I usually explain it something like this.
If you raise your arm then bend your elbow you are driving the rotation from the roots of the joints. First your shoulder joint rotates to raise your upper arm, taking your lower arm with it, then your elbow joint rotates to move your lower arm. Your hand goes along for the ride and its final location depends on how the joints above it rotate. This is FK (Forward Kinematics) because the motion is driven forwards from the root of the bone chain to the tip.
In IK (Inverse Kinematics) the motion is driven from the tip to the root. For example, if I grab your hand and forcibly move it up near your head - this will cause your elbow and shoulder joints to rotate as a result of your hand being moved. Your hand goes where my hand tells it to go and drives the rotations up to your shoulder. This is why traditional IK uses targets - they are what determine the positioning of the end bone and Blender does it’s best to rotate all the other bones into a logical position with respect to any other constraints they have to obey.
FK is the default so it doesn’t really need much of a tutorial, it’s pretty intuitive. Rotate one bone, rotate another and so on until things are how you want them. Except for the root bone in a chain, the bones can’t be “moved”, only rotated (and scaled). This is why I think FK is all you need for your guns.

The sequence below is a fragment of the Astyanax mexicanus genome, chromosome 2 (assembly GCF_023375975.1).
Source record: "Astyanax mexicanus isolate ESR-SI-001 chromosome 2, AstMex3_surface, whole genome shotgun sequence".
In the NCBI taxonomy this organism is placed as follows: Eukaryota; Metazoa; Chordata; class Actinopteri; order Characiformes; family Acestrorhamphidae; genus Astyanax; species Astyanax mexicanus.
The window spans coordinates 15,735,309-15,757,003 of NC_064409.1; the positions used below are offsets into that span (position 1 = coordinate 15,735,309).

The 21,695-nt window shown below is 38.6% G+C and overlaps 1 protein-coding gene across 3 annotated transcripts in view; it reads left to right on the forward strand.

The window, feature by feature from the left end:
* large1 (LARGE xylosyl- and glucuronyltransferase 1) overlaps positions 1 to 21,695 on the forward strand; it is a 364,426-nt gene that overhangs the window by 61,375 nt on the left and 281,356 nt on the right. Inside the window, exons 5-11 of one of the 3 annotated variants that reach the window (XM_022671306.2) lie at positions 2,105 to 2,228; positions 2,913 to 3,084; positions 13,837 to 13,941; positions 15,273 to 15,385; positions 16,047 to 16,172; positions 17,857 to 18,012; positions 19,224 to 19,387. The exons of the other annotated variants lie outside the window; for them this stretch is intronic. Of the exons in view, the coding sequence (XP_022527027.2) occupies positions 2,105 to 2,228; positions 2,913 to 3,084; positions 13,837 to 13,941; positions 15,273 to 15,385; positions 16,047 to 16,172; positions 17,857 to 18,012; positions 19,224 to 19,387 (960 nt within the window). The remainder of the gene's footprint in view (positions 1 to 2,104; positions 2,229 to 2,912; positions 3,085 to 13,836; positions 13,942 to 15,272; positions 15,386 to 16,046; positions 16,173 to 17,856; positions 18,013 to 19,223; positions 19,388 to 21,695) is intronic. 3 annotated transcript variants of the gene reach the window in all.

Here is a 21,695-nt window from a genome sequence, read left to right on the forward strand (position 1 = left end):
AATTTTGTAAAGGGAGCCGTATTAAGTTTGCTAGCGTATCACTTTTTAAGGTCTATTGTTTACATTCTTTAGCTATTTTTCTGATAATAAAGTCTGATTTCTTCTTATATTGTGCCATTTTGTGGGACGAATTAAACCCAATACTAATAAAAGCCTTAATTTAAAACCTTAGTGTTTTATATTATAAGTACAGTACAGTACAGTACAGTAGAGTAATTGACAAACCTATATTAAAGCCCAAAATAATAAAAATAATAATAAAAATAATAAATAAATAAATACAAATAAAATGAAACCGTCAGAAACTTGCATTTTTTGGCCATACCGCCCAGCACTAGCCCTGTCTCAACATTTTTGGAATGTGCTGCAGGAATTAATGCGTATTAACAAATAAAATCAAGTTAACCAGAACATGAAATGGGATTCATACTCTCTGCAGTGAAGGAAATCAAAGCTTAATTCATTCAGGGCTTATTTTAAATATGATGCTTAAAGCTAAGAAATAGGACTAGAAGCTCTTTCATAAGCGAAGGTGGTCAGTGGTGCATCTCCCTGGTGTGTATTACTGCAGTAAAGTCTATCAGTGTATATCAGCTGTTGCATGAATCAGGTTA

As far as I can see, you could probably just do this with parented objects and no bones. Just move the centre of rotation for the gun barrels to the pivot point at the base. If you want to use bones I think you only need two bones in an “L” shape (or upside-down “L”) with the joint at the base of the guns. Parent the turret to the vertical bone and the guns to the “horizontal” bone and use transform locks to prevent wrong rotations.
A Track-To constraint would be useful if it really matters that the guns point at a specific target - otherwise it would probably be more effort than its worth.
As ondrew said, you could also use Action Constraints to make predetermined animations that can be controlled in varying degrees by moving a “lever” or something as you do the real animation.